Another type of backflow preventer is a double check valve assembly, which is typically used in lower risk properties. These devices are more cost-effective than RPZs and offer protection against both back siphonage and back pressure. However, they don’t protect against chemmigation, which is why RPZs are used in higher risk applications.

In high health hazard facilities, Seattle Public Utilities requires a Premises Isolation backflow prevention assembly to be installed downstream of the water meter/city union. These assemblies allow you to isolate your facility’s process plumbing from the drinking water system, ensuring that any contaminants cannot backflow from your building into the city’s supply.


Backflow prevention devices are designed to stop dirty water from entering your clean, drinking water supply. However, they can only do their job if they’re properly installed and maintained. A backflow preventer is a useful tool in residential structures and commercial or industrial buildings, but it can only function effectively if it’s placed where it can be accessed easily.

Back flow events are dangerous because they can contaminate your water with foreign materials, including bacteria and other contaminants. These devices are installed in plumbing systems at points where backflow could occur, which are called cross-connections. These are places where potable water connects to non-potable lines, such as a washing machine drain line that connects to a sink or dishwasher supply line. Other examples of cross-connections include fire sprinkler systems, mortuaries, chemical plants and lawn irrigation systems.

When installing these devices, it is important to install them where they are easy to access for maintenance and testing. This is especially true if the device is located in an area that’s considered a confined space, because this can cause unsafe conditions for backflow service technicians.

A confined space is an area in which entry and exit are restricted, which can cause dangers such as lack of oxygen or accumulation of dangerous gases. Installing backflow preventers in these areas requires the use of specific entry and exit protocols by trained backflow service technicians to ensure safety.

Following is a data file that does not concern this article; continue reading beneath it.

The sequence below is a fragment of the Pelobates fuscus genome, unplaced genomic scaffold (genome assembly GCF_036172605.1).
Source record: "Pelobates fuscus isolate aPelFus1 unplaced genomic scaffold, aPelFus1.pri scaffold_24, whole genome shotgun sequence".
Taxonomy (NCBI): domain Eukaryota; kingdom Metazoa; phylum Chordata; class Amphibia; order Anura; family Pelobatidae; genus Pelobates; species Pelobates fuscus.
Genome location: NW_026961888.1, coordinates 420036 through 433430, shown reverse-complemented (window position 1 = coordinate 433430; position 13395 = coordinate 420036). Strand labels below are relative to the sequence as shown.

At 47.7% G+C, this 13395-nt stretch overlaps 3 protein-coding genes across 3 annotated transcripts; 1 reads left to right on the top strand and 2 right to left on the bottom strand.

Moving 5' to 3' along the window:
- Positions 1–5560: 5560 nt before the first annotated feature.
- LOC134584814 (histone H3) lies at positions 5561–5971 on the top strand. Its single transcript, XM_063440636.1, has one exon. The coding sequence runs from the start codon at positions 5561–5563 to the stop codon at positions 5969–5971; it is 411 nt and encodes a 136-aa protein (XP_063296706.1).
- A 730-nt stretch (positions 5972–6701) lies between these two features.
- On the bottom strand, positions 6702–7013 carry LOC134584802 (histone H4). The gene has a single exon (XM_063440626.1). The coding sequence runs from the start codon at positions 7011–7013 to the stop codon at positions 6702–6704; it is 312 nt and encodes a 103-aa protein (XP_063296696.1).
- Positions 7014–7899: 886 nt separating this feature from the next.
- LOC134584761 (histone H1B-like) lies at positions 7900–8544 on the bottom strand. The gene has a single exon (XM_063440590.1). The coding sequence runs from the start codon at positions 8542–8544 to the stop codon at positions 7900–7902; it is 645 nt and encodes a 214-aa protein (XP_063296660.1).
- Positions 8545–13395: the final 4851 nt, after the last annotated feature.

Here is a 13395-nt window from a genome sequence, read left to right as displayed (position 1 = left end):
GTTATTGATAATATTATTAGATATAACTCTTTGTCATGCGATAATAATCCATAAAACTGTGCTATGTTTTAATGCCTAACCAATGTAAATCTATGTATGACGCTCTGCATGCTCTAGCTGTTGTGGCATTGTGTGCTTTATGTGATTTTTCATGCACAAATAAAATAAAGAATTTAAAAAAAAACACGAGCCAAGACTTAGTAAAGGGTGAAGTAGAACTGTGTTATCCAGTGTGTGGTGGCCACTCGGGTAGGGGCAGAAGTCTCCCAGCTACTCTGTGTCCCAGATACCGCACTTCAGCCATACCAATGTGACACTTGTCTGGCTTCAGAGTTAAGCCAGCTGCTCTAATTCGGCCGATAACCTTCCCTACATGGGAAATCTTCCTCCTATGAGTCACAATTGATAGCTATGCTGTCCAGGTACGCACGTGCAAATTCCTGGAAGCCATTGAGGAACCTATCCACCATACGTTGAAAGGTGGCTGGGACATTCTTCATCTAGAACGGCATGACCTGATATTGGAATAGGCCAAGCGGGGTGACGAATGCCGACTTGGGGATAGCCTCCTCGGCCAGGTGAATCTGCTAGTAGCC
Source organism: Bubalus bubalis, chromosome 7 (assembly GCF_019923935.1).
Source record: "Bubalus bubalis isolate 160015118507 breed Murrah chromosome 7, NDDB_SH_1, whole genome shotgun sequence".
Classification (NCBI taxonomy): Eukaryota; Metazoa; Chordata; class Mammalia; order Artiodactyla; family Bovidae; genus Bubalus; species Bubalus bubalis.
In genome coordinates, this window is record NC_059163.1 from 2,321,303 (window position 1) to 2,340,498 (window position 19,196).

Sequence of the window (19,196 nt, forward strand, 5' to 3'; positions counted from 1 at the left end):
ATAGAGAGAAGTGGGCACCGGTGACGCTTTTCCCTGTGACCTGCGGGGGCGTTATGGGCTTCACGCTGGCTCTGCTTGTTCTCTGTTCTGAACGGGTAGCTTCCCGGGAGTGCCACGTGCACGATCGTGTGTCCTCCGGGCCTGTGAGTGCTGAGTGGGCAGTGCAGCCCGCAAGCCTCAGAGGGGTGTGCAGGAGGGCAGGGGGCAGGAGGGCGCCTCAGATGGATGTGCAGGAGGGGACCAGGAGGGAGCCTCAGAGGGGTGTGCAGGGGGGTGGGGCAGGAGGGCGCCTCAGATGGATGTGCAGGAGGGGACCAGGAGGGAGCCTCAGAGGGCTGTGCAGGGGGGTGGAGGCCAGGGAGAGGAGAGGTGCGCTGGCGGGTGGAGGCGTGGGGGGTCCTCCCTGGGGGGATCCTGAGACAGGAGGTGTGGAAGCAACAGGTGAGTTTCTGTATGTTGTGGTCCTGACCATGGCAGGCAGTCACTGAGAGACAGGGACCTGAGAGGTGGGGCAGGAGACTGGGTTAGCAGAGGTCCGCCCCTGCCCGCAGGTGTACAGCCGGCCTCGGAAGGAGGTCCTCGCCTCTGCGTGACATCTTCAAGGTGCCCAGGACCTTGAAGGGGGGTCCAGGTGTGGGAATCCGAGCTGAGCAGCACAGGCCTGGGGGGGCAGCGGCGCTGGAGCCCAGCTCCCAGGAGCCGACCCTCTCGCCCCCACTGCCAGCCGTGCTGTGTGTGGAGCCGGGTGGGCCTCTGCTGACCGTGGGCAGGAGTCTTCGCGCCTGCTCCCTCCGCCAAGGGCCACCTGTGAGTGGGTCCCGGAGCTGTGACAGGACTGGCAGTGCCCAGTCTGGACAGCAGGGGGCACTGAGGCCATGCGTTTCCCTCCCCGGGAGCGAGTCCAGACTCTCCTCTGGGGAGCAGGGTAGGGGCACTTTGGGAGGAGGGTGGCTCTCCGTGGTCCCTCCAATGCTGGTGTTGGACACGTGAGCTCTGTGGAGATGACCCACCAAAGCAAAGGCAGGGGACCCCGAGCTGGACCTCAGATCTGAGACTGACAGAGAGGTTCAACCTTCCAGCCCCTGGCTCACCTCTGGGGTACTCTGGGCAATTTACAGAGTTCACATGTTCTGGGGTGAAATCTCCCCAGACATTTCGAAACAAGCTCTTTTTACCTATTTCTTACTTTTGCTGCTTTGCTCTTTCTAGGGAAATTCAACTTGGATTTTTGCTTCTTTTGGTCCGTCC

Another aspect of installing backflow preventers is ensuring that they’re properly sized for your system. This means determining the volume requirements of each water service and comparing it to the head loss specifications of your backflow assembly. If the head loss of your backflow device is too high for your system, it will not be able to handle the water flow and will not work as intended.

It is also crucial to ensure that the backflow preventer has a sufficient floor elevation, as this will allow water to flow freely. In addition, it’s essential that you have adequate clearance around the device to access its test cocks and shutoff valves.


As a homeowner, you can protect your home by having backflow prevention devices installed. However, these devices must be tested on a regular basis to ensure that they are working properly. Failing to test your backflow device can result in fines and even the loss of water service. Fortunately, our professional backflow testers can help you keep your water safe and up to code.

The purpose of a backflow test is to determine whether contaminated water is entering clean drinking water lines. This typically occurs when there is a cross-connection between the clean and dirty water lines, which can be caused by a sudden increase in water pressure. It’s important to have a backflow preventer installed at these points, which will stop the reverse flow of dirt and pollutants into your clean drinking water.

A backflow test is performed by a certified backflow tester who uses a special kit and gauges to check the BPD in your plumbing system to see if it is functioning correctly. The tester will connect the backflow testing kit to your backflow prevention device, then monitor the pressure in the gauges to check for any changes. If any backflow is detected, the tester will shut off your water main for about 30 minutes.

There are two general types of backflow prevention devices: air gaps and check valves. Our backflow specialists at Argent can install either one or both, as well as guide you through a complete assessment of your needs to find the best device for your property.

We have a team of highly trained and experienced backflow technicians who can inspect, install, repair and test your backflow device. We can also provide the documentation you need to submit to your local water provider, as required by municipal codes. Our backflow services are available to both residential and commercial clients, and we offer competitive rates.

Luz Martin